Social media continues to grow as a force in political campaigns, with candidates launching Facebook and YouTube pages. But the micro-blogging service Twitter is emerging as an instant source of feedback, especially in the 2012 Presidential Debates. This gives citizens unprecedented influence over how pundits and politicians interpret each candidate's performance. It's no longer necessary to wait for polls — an analysis of Tweets can help predict winners even before the end of each debate, and help each camp regroup for the next round of questions. This shift towards more citizen participation in the coverage of political events is important to journalists, scholars and voters because it strengthens civic engagement with the political process.

To further understand how Twitter is affecting the political campaign, three different groups — University of Southern California, Crimson Hexagon and Donald W. Reynolds Journalism Institute, — analyzed Twitter conversations during the first Presidential Debate. They each came to different conclusions.

Here's an overview of how they differed in their findings:

  1. USC's Twitter Sentiment Analysis Tool revealed a 2-to-1 gap in positive/negative Tweets in favor of Mitt Romney. The researchers used Amazon's "Mechanical Turks" to train a computer algorithm to code the Tweets either positive or negative. "Tweets in general and political Tweets in particular tend to be quite sarcastic, presenting significant challenges for computer models," writes the development team.
  2. Crimson Hexagon, a Boston firm that uses data analytics developed at Harvard University, found that Tweeters were much more critical of Romney than President Barack Obama. But this reflects an abundance of criticism for the Republican candidate, rather than an outpouring of support for the president. Crimson analyzed 5.9 million Tweets from the debate's start until the following morning, as compared to the other two group's analysis of just 90 minutes of debate time. The research found that 17 percent of the Tweets were jokes.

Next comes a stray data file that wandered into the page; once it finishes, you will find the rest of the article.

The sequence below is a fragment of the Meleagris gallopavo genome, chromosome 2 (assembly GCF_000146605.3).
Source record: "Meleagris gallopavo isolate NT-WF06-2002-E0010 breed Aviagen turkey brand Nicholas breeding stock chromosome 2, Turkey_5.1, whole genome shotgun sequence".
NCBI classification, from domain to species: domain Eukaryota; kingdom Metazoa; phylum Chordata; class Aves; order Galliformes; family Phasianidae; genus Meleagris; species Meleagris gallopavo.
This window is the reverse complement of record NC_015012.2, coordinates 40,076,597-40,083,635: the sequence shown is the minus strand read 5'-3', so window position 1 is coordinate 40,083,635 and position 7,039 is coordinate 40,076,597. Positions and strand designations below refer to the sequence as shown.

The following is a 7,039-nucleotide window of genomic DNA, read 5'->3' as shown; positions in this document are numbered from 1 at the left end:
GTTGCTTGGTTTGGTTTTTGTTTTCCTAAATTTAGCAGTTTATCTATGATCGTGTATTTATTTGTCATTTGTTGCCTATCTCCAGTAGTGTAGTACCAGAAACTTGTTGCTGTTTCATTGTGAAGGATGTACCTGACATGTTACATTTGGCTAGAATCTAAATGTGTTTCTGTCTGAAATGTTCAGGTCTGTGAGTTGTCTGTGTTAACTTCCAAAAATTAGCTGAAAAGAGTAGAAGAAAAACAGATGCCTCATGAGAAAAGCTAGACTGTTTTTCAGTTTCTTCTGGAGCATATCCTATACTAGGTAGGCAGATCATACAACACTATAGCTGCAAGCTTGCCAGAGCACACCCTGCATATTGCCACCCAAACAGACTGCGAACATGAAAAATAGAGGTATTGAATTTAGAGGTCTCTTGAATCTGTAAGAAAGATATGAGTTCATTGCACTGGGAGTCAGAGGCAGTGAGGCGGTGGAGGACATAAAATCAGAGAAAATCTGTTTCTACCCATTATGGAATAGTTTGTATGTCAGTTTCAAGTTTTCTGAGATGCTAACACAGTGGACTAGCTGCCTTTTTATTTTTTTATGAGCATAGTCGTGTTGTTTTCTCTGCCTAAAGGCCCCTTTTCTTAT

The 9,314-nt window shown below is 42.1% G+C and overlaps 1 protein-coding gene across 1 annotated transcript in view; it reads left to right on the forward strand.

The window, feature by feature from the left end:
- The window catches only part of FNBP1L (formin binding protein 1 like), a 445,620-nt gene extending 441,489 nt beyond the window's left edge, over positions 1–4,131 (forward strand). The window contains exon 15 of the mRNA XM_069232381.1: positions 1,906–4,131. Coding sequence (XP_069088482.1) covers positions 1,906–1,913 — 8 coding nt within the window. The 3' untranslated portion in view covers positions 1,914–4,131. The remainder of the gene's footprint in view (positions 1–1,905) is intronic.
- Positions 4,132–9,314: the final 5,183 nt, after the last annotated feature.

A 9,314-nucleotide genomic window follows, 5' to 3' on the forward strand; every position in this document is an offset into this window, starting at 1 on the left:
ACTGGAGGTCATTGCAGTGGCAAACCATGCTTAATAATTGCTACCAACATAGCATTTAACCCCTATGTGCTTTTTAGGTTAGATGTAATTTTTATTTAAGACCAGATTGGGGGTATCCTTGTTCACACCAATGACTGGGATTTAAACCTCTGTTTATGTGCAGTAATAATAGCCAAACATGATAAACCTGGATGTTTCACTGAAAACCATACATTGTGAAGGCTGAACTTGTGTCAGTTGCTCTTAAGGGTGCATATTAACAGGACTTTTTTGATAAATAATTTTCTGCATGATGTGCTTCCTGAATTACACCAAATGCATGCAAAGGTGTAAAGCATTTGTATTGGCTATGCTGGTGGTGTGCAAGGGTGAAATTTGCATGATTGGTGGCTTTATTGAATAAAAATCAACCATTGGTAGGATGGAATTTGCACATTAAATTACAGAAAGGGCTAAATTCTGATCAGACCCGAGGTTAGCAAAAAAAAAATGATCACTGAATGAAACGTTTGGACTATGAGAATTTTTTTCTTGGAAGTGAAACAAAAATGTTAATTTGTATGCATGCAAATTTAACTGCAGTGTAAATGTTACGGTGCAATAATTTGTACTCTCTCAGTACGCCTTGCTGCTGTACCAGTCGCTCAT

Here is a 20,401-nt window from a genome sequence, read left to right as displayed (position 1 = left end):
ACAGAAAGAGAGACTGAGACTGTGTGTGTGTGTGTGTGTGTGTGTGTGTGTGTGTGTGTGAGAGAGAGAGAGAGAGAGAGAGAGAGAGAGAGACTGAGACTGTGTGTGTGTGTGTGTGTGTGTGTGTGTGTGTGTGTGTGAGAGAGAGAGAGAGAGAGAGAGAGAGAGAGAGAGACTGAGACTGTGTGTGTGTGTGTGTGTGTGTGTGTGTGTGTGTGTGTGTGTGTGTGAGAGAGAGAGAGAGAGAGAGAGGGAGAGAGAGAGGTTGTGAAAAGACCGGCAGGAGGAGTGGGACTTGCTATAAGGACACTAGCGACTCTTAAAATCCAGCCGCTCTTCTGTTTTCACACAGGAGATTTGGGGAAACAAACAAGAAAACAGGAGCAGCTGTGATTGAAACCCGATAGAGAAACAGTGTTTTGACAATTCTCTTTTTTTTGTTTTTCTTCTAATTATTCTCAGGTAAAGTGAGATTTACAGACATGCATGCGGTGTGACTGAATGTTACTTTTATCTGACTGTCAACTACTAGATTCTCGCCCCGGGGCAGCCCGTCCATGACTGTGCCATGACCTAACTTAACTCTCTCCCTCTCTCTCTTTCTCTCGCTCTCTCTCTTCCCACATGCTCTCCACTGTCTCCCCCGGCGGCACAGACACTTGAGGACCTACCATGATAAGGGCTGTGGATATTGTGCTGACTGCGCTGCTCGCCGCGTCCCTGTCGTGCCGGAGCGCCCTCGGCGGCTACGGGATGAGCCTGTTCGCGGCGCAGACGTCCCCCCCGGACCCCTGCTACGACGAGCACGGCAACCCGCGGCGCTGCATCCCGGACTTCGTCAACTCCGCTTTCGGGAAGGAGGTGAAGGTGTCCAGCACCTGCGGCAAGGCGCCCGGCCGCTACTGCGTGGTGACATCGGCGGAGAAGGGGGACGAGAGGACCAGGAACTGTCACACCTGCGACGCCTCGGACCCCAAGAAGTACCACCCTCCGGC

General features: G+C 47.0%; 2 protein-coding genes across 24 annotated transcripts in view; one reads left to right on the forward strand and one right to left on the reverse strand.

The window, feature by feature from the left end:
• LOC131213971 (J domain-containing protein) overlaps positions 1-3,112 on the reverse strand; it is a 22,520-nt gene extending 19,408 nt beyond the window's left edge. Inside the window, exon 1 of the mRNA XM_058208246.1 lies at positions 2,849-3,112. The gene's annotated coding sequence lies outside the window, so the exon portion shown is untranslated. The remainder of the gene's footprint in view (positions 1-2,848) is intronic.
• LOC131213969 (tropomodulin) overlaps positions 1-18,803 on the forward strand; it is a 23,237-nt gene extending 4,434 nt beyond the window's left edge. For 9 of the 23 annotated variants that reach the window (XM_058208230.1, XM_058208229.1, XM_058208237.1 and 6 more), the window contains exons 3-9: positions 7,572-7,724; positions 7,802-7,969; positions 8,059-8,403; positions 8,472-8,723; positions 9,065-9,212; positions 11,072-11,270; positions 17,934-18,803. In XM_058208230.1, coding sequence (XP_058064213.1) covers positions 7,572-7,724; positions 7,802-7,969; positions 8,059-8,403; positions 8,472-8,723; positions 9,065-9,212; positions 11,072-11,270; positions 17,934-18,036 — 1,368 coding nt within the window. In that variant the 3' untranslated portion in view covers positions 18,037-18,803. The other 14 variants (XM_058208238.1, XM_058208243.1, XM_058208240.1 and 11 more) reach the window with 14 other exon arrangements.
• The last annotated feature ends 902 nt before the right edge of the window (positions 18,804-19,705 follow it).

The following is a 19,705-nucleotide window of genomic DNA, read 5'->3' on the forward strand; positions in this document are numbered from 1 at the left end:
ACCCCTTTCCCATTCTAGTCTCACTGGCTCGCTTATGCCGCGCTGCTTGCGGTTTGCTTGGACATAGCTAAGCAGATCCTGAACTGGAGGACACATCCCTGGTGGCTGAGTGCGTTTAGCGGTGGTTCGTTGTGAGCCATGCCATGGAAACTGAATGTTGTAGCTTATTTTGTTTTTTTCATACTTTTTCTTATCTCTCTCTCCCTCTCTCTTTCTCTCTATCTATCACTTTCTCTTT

3. The RJI research team's analysis of national and Tweets from three metropolitan areas – Jacksonville, Dallas and Seattle - focused on what issues or topics generated the most Tweets per minute. Jobs and bank bailouts ranked as the number one topic among Tweeters with 21,963 Tweets per minute at its peak. Romney's comment about cutting subsidies to PBS and, specifically, Big Bird, lit up Twitter with 21,124 Tweets per minute. The researchers found that Tweeters stayed active throughout the 90-minute debate, showing that social media use does not drop off as the debate drags on. Researchers believe that people are drawn into watching debates via their ongoing social media activities. The RJI researchers used DataSift and Topsy Pro, two social media analytics software programs, to gather and analyze the Tweets. Three newspaper partners promoted hashtags - #stdebate, #jaxdebate and #dmndebate to encourage readers to Tweet. 


Share

Related Stories

comments powered by Disqus
MU | Missouri School of Journalism | University of Missouri